In Empire Fire & Marine Insurance Company v. Jones, the insured ran a trash collection business.  When one of his employees attempted to jump aboard the outside of the truck after throwing a trash bag into the back of the truck, he slipped and fell onto the road, and the truck proceeded to run over the employee’s lower leg, causing him severe injuries.

The insured had a “truckers coverage” insurance policy with the insurer at the time of the accident.  The policy included a statement that the insurer would “pay all sums an [insured] legally must pay as damages because of ‘bodily injury’ or property damage to which this insurance applies, caused by an ‘accident’ and resulting from the ownership, maintenance or use of a covered ‘auto.’”  However, the policy also contained an exclusion, which stated that the coverage would not apply to bodily injury to an employee suffered in the course of employment by the insured or performing the duties related to the conduct of the insured’s business.

The accident victim did not have an employment contract with the business owner, but the parties instead had a loosely understood agreement where the victim would work one or two days a week during certain times.  At issue in the case was whether the injured party was actually an employee of the insured (which would place his situation within the policy’s exclusion), or whether he was simply a “temporary worker,” which would allow the insured to recover from the insurer under the policy.

The victim filed a Complaint for breach of contract and statutory bad faith.  In the bad faith claim, he asserted that the insurer was liable because of its refusal to pay him first party benefits and because it denied him liability coverage benefits without adequately investigating whether he was a “temporary worker” under the insurance policy.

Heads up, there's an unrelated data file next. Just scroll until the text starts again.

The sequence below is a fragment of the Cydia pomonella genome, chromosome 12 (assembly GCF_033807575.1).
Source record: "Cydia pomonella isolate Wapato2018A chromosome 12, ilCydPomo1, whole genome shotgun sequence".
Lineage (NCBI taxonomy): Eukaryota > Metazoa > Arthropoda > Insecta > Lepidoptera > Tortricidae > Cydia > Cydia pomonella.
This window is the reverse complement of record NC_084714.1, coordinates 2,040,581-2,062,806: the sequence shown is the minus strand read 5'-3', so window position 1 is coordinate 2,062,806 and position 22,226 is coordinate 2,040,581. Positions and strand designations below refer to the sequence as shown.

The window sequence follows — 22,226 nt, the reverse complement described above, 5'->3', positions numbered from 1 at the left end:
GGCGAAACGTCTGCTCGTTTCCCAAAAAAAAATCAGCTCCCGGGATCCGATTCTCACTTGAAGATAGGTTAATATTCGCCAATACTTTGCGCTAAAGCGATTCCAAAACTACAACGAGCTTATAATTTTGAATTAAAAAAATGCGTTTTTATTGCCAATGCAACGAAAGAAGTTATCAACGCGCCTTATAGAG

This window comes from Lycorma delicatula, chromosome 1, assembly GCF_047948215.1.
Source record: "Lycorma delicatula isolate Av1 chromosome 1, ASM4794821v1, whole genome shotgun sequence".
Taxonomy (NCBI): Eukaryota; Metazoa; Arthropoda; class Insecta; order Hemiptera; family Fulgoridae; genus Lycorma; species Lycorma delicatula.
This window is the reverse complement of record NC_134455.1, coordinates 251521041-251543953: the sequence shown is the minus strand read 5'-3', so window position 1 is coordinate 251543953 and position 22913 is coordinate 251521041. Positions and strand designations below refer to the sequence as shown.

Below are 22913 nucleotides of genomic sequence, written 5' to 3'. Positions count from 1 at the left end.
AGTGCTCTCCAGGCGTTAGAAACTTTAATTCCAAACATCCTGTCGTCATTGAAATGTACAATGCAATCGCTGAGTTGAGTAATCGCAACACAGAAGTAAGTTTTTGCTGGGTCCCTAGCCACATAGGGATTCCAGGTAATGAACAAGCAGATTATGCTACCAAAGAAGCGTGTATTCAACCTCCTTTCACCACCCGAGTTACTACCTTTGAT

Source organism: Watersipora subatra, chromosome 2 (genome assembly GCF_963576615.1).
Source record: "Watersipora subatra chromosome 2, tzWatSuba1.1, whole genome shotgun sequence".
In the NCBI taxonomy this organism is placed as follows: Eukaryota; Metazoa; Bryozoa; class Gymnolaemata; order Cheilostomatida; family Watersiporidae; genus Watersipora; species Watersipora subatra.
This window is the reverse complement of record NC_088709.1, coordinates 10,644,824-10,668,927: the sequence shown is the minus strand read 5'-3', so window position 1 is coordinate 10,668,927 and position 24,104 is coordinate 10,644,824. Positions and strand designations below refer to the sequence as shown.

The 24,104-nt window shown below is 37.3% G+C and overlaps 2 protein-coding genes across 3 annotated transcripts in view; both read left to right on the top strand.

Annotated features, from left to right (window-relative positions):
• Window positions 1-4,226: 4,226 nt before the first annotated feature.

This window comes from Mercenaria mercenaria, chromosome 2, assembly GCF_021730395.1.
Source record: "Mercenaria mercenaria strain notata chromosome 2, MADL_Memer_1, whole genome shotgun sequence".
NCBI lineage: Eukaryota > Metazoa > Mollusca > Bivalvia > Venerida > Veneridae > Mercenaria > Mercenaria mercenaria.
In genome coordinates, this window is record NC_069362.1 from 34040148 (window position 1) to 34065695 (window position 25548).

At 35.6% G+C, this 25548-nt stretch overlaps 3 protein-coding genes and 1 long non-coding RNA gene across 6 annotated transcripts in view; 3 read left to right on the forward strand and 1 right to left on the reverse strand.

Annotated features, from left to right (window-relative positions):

Citing case law, the court first noted that the “good faith standard requires the insurance company to evaluate the case in an ‘honest, intelligent and objective’ manner.”  It then reinforced the Pennsylvania bad faith standard that there must be “clear and convincing evidence that the insurer did not have a reasonable basis for denying benefits under the policy and that the insurer knew of or recklessly disregarded its lack of reasonable basis in denying the claim.”

Using the standards mentioned above, the magistrate judge stated that the insurer did not act in bad faith in this situation.  First, the evidence showed that the insurer promptly addressed the victim’s claim for first party benefits and paid the full amount of medical benefits available under the policy.

The magistrate judge also noted that the insurer did not fail to conduct an adequate investigation, as it properly determined that the victim was bringing his Complaint as a third-party claimant, not an insured, and a third party claimant cannot have a cause of action for bad faith under Pennsylvania law.  Therefore, the magistrate judge recommended that the court grant the insurer’s Motion for Summary Judgment concerning the bad faith claim.  As summarized above, this Report and Recommendation was adopted by the District Court.